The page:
New arrangement for supercomputer time

Aug 17, 2005

The IBM Corp.'s most powerful computer will reportedly now be used for industrial and academic, as well as scientific, research.

The arrangement between IBM and the Argonne National Laboratory allows researchers who win a competition run by the U.S. Department of Energy, which funds Argonne, to use the Blue Gene supercomputer system, the Chicago Tribune reported.

Argonne and IBM have worked together for years in scientific research, but the new arrangement will enable scientists from industry and academia to also apply for computing time, the Tribune said.

IBM calls its Blue Gene system the "fastest privately owned supercomputer in the world."

Argonne has its own, smaller version of a Blue Gene supercomputer with 2,048 processors, while the one at IBM has 40,000 processors.

Copyright 2005 by United Press International

Explore further: Five ways unmanned drones could affect the American food supply

add to favorites email to friend print save as pdf

Related Stories

Designing exascale computers

Jul 23, 2014

"Imagine a heart surgeon operating to repair a blocked coronary artery. Someday soon, the surgeon might run a detailed computer simulation of blood flowing through the patient's arteries, showing how millions ...

Resourceful computing advances chemistry at Caltech

Mar 10, 2014

In the 21st century, it seems impossible to imagine a group of researchers sharing just one computer. However, several decades ago—when computers required big budgets and lots of space—this hypothetical ...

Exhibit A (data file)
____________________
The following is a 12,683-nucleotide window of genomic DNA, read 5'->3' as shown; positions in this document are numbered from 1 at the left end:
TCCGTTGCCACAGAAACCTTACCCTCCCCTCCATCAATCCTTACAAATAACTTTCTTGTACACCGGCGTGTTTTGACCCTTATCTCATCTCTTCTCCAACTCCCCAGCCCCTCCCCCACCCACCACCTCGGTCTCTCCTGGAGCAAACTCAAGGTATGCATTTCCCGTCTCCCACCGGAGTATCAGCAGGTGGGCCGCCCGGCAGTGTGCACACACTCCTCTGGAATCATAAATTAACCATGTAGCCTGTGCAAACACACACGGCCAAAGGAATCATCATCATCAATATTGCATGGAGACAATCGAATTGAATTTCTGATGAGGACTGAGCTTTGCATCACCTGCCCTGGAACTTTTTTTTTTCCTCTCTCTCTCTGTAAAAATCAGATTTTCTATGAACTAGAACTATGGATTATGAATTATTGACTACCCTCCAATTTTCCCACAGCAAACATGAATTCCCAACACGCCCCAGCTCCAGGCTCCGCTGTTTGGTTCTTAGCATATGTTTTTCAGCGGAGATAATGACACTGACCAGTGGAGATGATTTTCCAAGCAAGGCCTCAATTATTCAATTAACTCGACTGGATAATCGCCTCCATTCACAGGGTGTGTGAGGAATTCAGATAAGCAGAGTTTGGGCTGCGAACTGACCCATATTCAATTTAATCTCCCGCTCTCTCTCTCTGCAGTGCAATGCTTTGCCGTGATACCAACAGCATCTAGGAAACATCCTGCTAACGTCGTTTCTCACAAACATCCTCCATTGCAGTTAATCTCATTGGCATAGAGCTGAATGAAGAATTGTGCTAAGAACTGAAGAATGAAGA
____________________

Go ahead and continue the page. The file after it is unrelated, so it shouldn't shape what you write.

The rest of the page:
How your smartphone got so smart

Sep 16, 2013

In 1947, the Cold War, David Letterman, and the CIA were born; the future Queen Elizabeth got married; and a U.S. postage stamp cost 3 cents. That was also the year the seed that would eventually grow into ...

The brain as a model for future supercomputers

May 14, 2013

(Phys.org) —The brain's repute took a big hit in 1997 when an IBM supercomputer defeated world chess champion Gary Kasparov in a match reported around the world. But in the second round, the brain is back.

Mira the supercomputer

Nov 20, 2012

Argonne's new supercomputer won't be in full production until 2013, but it represents such a leap forward that just the first two prototype racks already rank among the top 100 fastest computers in the world.

Recommended for you

Navy wants to increase use of sonar-emitting buoys

2 hours ago

The U.S. Navy is seeking permits to expand sonar and other training exercises off the Pacific Coast, a proposal raising concerns from animal advocates who say that more sonar-emitting buoys would harm whales and other creatures ...

Standalone wireless info display device an easy fit

8 hours ago

A Latvian team has come up with a good-looking WiFi display device, connecting to the Internet using WiFi, which runs on a high-capacity built-in battery and tracks what's important to you. This is a standalone ...

Technology improves avalanche gear for backcountry skiers

9 hours ago

As outdoor recreation companies increasingly cater to skiers and snowboarders who like to venture beyond the groomed slopes at ski resorts and tackle backcountry terrain, they've put a special emphasis on gear and equipment ...

User comments : 0

Please sign in to add a comment. Registration is free, and takes less than a minute. Read more

Click here to reset your password.
Sign in to get notified via email when new comments are made.